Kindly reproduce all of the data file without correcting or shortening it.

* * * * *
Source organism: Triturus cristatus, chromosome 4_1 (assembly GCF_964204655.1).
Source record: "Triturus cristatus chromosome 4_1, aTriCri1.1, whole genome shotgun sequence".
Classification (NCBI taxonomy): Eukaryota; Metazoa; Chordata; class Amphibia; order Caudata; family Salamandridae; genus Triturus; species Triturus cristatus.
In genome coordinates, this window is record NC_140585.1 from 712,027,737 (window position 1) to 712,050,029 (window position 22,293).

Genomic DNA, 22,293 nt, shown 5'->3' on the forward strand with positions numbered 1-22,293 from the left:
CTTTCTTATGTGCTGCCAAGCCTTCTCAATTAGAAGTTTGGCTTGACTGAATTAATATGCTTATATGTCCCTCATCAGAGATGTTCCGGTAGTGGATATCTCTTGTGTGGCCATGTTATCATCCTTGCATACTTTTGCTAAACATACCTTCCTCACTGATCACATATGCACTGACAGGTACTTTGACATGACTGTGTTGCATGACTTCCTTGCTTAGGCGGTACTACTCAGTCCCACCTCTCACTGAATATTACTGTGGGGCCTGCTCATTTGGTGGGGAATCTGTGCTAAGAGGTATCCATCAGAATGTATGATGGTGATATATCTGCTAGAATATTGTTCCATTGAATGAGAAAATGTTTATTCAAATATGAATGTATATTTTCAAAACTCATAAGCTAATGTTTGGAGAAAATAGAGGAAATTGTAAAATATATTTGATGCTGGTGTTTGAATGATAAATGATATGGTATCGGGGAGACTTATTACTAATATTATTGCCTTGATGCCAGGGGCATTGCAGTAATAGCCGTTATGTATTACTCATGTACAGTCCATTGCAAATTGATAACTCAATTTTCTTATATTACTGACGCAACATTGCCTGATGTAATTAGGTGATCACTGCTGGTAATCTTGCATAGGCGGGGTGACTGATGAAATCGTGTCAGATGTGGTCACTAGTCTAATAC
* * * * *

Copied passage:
Source organism: Triturus cristatus, chromosome 4_1 (assembly GCF_964204655.1).
Source record: "Triturus cristatus chromosome 4_1, aTriCri1.1, whole genome shotgun sequence".
Classification (NCBI taxonomy): Eukaryota; Metazoa; Chordata; class Amphibia; order Caudata; family Salamandridae; genus Triturus; species Triturus cristatus.
In genome coordinates, this window is record NC_140585.1 from 712,027,737 (window position 1) to 712,050,029 (window position 22,293).

Genomic DNA, 22,293 nt, shown 5'->3' on the forward strand with positions numbered 1-22,293 from the left:
CTTTCTTATGTGCTGCCAAGCCTTCTCAATTAGAAGTTTGGCTTGACTGAATTAATATGCTTATATGTCCCTCATCAGAGATGTTCCGGTAGTGGATATCTCTTGTGTGGCCATGTTATCATCCTTGCATACTTTTGCTAAACATACCTTCCTCACTGATCACATATGCACTGACAGGTACTTTGACATGACTGTGTTGCATGACTTCCTTGCTTAGGCGGTACTACTCAGTCCCACCTCTCACTGAATATTACTGTGGGGCCTGCTCATTTGGTGGGGAATCTGTGCTAAGAGGTATCCATCAGAATGTATGATGGTGATATATCTGCTAGAATATTGTTCCATTGAATGAGAAAATGTTTATTCAAATATGAATGTATATTTTCAAAACTCATAAGCTAATGTTTGGAGAAAATAGAGGAAATTGTAAAATATATTTGATGCTGGTGTTTGAATGATAAATGATATGGTATCGGGGAGACTTATTACTAATATTATTGCCTTGATGCCAGGGGCATTGCAGTAATAGCCGTTATGTATTACTCATGTACAGTCCATTGCAAATTGATAACTCAATTTTCTTATATTACTGACGCAACATTGCCTGATGTAATTAGGTGATCACTGCTGGTAATCTTGCATAGGCGGGGTGACTGATGAAATCGTGTCAGATGTGGTCACTAGTCTAATAC